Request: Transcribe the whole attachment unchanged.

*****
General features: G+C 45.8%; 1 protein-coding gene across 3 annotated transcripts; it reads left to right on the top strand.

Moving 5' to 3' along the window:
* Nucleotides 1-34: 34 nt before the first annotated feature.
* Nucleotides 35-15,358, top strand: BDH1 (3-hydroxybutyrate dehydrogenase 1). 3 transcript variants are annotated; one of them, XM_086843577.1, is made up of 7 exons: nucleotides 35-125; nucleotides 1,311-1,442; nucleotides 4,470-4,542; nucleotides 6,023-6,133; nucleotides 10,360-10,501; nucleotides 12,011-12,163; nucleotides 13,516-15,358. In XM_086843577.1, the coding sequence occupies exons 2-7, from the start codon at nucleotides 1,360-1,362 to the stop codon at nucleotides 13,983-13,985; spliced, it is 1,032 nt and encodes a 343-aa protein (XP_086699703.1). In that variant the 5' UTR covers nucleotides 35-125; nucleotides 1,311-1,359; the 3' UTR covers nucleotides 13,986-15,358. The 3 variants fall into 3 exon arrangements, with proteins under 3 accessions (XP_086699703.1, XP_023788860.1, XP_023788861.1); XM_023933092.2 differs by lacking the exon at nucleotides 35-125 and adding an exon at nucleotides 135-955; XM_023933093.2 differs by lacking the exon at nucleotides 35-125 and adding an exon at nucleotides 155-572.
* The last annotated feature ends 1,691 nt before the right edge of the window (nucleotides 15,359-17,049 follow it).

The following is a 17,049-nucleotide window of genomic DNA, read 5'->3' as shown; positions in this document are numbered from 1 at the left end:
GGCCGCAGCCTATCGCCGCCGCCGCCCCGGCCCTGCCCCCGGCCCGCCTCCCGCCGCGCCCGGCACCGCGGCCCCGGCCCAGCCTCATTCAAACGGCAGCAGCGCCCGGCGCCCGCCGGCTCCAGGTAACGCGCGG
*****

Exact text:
General features: G+C 45.8%; 1 protein-coding gene across 3 annotated transcripts; it reads left to right on the top strand.

Moving 5' to 3' along the window:
* Nucleotides 1-34: 34 nt before the first annotated feature.
* Nucleotides 35-15,358, top strand: BDH1 (3-hydroxybutyrate dehydrogenase 1). 3 transcript variants are annotated; one of them, XM_086843577.1, is made up of 7 exons: nucleotides 35-125; nucleotides 1,311-1,442; nucleotides 4,470-4,542; nucleotides 6,023-6,133; nucleotides 10,360-10,501; nucleotides 12,011-12,163; nucleotides 13,516-15,358. In XM_086843577.1, the coding sequence occupies exons 2-7, from the start codon at nucleotides 1,360-1,362 to the stop codon at nucleotides 13,983-13,985; spliced, it is 1,032 nt and encodes a 343-aa protein (XP_086699703.1). In that variant the 5' UTR covers nucleotides 35-125; nucleotides 1,311-1,359; the 3' UTR covers nucleotides 13,986-15,358. The 3 variants fall into 3 exon arrangements, with proteins under 3 accessions (XP_086699703.1, XP_023788860.1, XP_023788861.1); XM_023933092.2 differs by lacking the exon at nucleotides 35-125 and adding an exon at nucleotides 135-955; XM_023933093.2 differs by lacking the exon at nucleotides 35-125 and adding an exon at nucleotides 155-572.
* The last annotated feature ends 1,691 nt before the right edge of the window (nucleotides 15,359-17,049 follow it).

The following is a 17,049-nucleotide window of genomic DNA, read 5'->3' as shown; positions in this document are numbered from 1 at the left end:
GGCCGCAGCCTATCGCCGCCGCCGCCCCGGCCCTGCCCCCGGCCCGCCTCCCGCCGCGCCCGGCACCGCGGCCCCGGCCCAGCCTCATTCAAACGGCAGCAGCGCCCGGCGCCCGCCGGCTCCAGGTAACGCGCGG